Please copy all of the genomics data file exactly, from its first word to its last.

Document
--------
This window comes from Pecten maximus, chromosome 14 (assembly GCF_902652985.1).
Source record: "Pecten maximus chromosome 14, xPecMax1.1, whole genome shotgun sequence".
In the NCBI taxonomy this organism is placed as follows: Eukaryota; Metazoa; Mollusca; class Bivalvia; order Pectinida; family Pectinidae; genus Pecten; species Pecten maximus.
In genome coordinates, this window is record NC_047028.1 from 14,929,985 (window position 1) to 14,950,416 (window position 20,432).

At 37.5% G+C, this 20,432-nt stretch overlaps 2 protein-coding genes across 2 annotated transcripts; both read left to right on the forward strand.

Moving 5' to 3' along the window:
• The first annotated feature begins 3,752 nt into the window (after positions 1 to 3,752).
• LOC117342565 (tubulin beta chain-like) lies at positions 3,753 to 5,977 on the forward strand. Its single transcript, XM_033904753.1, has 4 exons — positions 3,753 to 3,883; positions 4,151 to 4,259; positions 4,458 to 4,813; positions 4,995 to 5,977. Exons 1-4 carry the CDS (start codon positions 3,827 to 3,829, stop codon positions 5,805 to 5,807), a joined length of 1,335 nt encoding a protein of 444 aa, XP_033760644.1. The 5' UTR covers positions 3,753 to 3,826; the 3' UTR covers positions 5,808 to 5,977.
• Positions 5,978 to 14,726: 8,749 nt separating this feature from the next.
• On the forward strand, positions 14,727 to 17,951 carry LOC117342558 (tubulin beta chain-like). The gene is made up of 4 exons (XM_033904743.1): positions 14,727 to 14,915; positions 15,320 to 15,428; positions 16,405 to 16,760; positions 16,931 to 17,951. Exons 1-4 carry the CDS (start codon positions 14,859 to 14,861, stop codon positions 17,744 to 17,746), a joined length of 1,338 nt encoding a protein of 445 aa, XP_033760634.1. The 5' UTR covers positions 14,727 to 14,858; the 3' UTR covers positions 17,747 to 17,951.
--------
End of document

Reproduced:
This window comes from Pecten maximus, chromosome 14 (assembly GCF_902652985.1).
Source record: "Pecten maximus chromosome 14, xPecMax1.1, whole genome shotgun sequence".
In the NCBI taxonomy this organism is placed as follows: Eukaryota; Metazoa; Mollusca; class Bivalvia; order Pectinida; family Pectinidae; genus Pecten; species Pecten maximus.
In genome coordinates, this window is record NC_047028.1 from 14,929,985 (window position 1) to 14,950,416 (window position 20,432).

At 37.5% G+C, this 20,432-nt stretch overlaps 2 protein-coding genes across 2 annotated transcripts; both read left to right on the forward strand.

Moving 5' to 3' along the window:
• The first annotated feature begins 3,752 nt into the window (after positions 1 to 3,752).
• LOC117342565 (tubulin beta chain-like) lies at positions 3,753 to 5,977 on the forward strand. Its single transcript, XM_033904753.1, has 4 exons — positions 3,753 to 3,883; positions 4,151 to 4,259; positions 4,458 to 4,813; positions 4,995 to 5,977. Exons 1-4 carry the CDS (start codon positions 3,827 to 3,829, stop codon positions 5,805 to 5,807), a joined length of 1,335 nt encoding a protein of 444 aa, XP_033760644.1. The 5' UTR covers positions 3,753 to 3,826; the 3' UTR covers positions 5,808 to 5,977.
• Positions 5,978 to 14,726: 8,749 nt separating this feature from the next.
• On the forward strand, positions 14,727 to 17,951 carry LOC117342558 (tubulin beta chain-like). The gene is made up of 4 exons (XM_033904743.1): positions 14,727 to 14,915; positions 15,320 to 15,428; positions 16,405 to 16,760; positions 16,931 to 17,951. Exons 1-4 carry the CDS (start codon positions 14,859 to 14,861, stop codon positions 17,744 to 17,746), a joined length of 1,338 nt encoding a protein of 445 aa, XP_033760634.1. The 5' UTR covers positions 14,727 to 14,858; the 3' UTR covers positions 17,747 to 17,951.